Source Sleuth: Investigating Credible Sources About Beef
6 - 8
Students will discover why it is important to use credible sources, learn strategies for identifying credible sources, identify primary sources of information, and practice citing sources. Grades 6-8
One or two 50-minute lessons
- Sticky notes, one per student
- Computer or tablet and internet connection
- Informational Text: Source Sleuth: How to Identify Credible Sources, 1 copy per student
- Source Sleuth Clue Cards, 1 copy per class or group
- Source Sleuth Evidence Sheet, 1 copy per group or per student
- Source Sleuth Evidence Sheet Key
Background Agricultural Connections
For many consumers, it’s hard to determine whether an online source is credible or not. Since information on the internet can be created—or in some cases fabricated—by any user, it’s easy to present false information as fact. So, how can we find credible sources, especially when it pertains to the food we eat?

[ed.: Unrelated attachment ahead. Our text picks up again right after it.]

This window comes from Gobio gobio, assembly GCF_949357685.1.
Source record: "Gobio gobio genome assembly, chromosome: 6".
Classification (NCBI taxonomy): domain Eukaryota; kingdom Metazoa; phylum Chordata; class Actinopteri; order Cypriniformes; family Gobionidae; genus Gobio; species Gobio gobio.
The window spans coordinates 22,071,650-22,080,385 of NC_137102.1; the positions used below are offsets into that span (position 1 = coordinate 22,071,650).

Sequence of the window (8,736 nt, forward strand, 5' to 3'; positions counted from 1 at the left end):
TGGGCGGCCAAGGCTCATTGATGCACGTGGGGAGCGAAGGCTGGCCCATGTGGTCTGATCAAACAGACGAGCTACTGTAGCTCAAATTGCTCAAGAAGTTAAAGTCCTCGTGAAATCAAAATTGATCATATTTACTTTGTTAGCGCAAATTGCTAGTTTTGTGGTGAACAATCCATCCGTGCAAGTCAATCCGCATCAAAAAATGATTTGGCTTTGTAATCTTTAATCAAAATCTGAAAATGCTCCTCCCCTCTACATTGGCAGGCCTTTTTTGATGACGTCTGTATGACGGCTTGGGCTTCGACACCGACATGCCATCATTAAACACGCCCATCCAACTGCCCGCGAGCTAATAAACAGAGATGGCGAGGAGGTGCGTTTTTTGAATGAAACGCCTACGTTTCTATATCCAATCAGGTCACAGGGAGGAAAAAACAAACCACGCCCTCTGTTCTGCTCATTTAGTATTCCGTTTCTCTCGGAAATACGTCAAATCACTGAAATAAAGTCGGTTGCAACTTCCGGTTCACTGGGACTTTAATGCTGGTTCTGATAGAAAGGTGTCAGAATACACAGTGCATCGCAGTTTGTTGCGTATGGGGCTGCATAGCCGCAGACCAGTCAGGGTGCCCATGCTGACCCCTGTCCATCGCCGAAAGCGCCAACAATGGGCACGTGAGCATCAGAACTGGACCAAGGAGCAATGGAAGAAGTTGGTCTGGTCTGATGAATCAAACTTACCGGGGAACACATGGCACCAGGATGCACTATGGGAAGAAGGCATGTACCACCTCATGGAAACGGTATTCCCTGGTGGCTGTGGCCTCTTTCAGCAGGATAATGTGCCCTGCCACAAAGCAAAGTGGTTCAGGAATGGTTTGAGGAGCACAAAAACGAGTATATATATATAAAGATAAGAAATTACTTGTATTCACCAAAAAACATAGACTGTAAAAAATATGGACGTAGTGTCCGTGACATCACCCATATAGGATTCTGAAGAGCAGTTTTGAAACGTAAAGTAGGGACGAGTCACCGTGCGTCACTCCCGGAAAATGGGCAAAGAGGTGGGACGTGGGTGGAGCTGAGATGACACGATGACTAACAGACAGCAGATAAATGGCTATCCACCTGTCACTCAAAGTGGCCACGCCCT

That’s where the term source sleuth comes in. The word sleuth comes from the Old Norse word sloth, meaning “trail” and sleuthing is following a trail. For students to successfully identify credible sources, it takes both persistence and patience. In this lesson, students will learn strategies for identifying credible sources and do some sleuthing to determine the validity of information about beef production. They will practice citing sources, paraphrasing data, and interpreting conclusions.
Interest Approach - Engagement